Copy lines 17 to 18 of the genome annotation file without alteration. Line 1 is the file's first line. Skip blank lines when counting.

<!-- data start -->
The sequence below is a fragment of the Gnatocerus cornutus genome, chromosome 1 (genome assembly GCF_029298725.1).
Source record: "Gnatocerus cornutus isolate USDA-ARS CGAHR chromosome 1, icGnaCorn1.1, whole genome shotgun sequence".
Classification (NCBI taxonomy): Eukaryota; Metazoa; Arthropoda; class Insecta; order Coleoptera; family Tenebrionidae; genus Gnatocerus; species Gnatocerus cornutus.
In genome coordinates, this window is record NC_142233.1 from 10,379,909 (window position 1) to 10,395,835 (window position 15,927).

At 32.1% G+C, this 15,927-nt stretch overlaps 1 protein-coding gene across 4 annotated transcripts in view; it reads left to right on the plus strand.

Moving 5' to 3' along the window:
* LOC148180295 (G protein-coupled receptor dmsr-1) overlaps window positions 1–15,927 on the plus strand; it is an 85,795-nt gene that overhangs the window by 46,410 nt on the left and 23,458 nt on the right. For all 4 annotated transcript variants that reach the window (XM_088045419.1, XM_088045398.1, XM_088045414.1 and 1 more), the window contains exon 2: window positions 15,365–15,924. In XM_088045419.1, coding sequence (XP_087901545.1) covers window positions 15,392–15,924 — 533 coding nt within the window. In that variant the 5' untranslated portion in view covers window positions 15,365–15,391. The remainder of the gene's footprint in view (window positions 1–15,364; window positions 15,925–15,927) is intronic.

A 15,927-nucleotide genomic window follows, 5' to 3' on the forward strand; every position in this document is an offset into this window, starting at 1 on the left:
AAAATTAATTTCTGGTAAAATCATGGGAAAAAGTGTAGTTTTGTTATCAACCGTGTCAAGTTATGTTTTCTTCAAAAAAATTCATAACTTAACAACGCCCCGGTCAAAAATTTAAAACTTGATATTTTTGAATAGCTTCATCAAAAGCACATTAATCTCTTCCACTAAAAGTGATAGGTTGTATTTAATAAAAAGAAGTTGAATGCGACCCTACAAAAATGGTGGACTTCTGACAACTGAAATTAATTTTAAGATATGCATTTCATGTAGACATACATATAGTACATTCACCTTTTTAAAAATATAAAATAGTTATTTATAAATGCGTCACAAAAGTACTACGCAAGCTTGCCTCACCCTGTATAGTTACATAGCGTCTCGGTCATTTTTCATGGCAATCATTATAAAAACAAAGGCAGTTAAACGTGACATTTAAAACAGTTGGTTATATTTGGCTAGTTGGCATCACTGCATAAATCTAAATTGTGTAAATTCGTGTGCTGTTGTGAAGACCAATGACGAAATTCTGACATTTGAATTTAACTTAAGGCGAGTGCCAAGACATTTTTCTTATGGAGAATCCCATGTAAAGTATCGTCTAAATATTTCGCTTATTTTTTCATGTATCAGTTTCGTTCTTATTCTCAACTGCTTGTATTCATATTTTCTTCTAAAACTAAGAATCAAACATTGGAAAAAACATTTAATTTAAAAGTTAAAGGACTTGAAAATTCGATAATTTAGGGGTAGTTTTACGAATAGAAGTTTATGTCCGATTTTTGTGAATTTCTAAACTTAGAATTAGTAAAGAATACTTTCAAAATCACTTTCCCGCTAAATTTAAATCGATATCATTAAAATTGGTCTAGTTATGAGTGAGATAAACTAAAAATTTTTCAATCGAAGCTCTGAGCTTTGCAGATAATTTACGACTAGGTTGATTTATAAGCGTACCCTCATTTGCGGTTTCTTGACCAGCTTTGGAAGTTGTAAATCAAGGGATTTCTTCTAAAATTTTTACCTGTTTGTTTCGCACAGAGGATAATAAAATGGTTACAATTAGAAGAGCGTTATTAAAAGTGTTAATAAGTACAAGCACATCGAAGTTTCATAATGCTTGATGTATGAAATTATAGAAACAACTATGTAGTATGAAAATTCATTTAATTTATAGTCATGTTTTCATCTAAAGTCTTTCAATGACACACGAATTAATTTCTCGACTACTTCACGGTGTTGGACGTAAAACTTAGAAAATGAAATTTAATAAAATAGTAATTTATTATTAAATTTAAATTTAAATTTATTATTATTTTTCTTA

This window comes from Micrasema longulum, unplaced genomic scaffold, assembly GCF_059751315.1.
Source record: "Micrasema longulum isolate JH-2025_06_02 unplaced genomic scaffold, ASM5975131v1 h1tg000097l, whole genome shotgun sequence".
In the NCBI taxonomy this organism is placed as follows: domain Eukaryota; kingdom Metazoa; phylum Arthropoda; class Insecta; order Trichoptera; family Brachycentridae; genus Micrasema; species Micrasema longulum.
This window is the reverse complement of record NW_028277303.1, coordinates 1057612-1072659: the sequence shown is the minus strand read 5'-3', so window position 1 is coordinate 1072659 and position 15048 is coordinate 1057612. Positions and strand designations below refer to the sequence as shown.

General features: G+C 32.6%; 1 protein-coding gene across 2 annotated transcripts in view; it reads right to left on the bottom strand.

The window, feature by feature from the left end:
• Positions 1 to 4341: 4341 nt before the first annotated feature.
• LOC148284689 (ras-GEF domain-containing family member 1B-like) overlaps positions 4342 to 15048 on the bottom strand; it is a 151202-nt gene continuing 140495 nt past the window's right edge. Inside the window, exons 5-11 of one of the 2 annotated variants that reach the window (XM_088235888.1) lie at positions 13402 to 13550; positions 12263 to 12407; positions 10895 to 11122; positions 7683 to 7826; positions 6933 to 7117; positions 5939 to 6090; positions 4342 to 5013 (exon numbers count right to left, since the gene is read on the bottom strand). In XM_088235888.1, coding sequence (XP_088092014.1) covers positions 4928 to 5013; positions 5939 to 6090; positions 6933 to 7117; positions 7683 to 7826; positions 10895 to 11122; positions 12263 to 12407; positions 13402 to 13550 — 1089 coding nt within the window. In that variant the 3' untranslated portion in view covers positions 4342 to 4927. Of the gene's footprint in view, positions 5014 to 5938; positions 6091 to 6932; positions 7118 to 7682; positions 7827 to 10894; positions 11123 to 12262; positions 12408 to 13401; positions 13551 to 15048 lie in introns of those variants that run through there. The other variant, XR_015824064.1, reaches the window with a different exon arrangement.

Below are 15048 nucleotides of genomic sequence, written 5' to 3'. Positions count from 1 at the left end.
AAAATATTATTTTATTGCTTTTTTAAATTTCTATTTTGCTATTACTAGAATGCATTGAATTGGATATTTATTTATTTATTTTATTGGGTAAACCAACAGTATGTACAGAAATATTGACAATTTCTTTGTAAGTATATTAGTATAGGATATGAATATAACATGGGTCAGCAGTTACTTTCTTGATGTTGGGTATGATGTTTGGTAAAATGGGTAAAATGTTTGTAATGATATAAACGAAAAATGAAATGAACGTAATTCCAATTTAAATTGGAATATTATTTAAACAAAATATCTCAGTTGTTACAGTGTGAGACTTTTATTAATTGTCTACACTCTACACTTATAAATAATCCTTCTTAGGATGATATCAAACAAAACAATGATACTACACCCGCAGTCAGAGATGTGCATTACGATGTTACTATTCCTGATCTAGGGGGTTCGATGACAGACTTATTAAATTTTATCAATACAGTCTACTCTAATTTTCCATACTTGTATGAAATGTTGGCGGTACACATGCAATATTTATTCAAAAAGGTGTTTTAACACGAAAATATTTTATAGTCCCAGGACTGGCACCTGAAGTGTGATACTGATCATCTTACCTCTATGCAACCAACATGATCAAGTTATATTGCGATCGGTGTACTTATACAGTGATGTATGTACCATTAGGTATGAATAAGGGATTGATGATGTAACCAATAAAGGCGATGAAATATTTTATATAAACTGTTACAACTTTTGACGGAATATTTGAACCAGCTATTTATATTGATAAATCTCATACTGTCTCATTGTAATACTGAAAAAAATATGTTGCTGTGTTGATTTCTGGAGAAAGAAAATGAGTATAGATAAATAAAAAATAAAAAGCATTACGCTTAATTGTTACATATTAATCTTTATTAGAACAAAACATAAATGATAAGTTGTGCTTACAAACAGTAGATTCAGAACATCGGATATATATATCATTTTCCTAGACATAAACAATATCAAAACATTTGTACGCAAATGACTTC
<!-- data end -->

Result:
• LOC148284689 (ras-GEF domain-containing family member 1B-like) overlaps positions 4342 to 15048 on the bottom strand; it is a 151202-nt gene continuing 140495 nt past the window's right edge. Inside the window, exons 5-11 of one of the 2 annotated variants that reach the window (XM_088235888.1) lie at positions 13402 to 13550; positions 12263 to 12407; positions 10895 to 11122; positions 7683 to 7826; positions 6933 to 7117; positions 5939 to 6090; positions 4342 to 5013 (exon numbers count right to left, since the gene is read on the bottom strand). In XM_088235888.1, coding sequence (XP_088092014.1) covers positions 4928 to 5013; positions 5939 to 6090; positions 6933 to 7117; positions 7683 to 7826; positions 10895 to 11122; positions 12263 to 12407; positions 13402 to 13550 — 1089 coding nt within the window. In that variant the 3' untranslated portion in view covers positions 4342 to 4927. Of the gene's footprint in view, positions 5014 to 5938; positions 6091 to 6932; positions 7118 to 7682; positions 7827 to 10894; positions 11123 to 12262; positions 12408 to 13401; positions 13551 to 15048 lie in introns of those variants that run through there. The other variant, XR_015824064.1, reaches the window with a different exon arrangement.

Below are 15048 nucleotides of genomic sequence, written 5' to 3'. Positions count from 1 at the left end.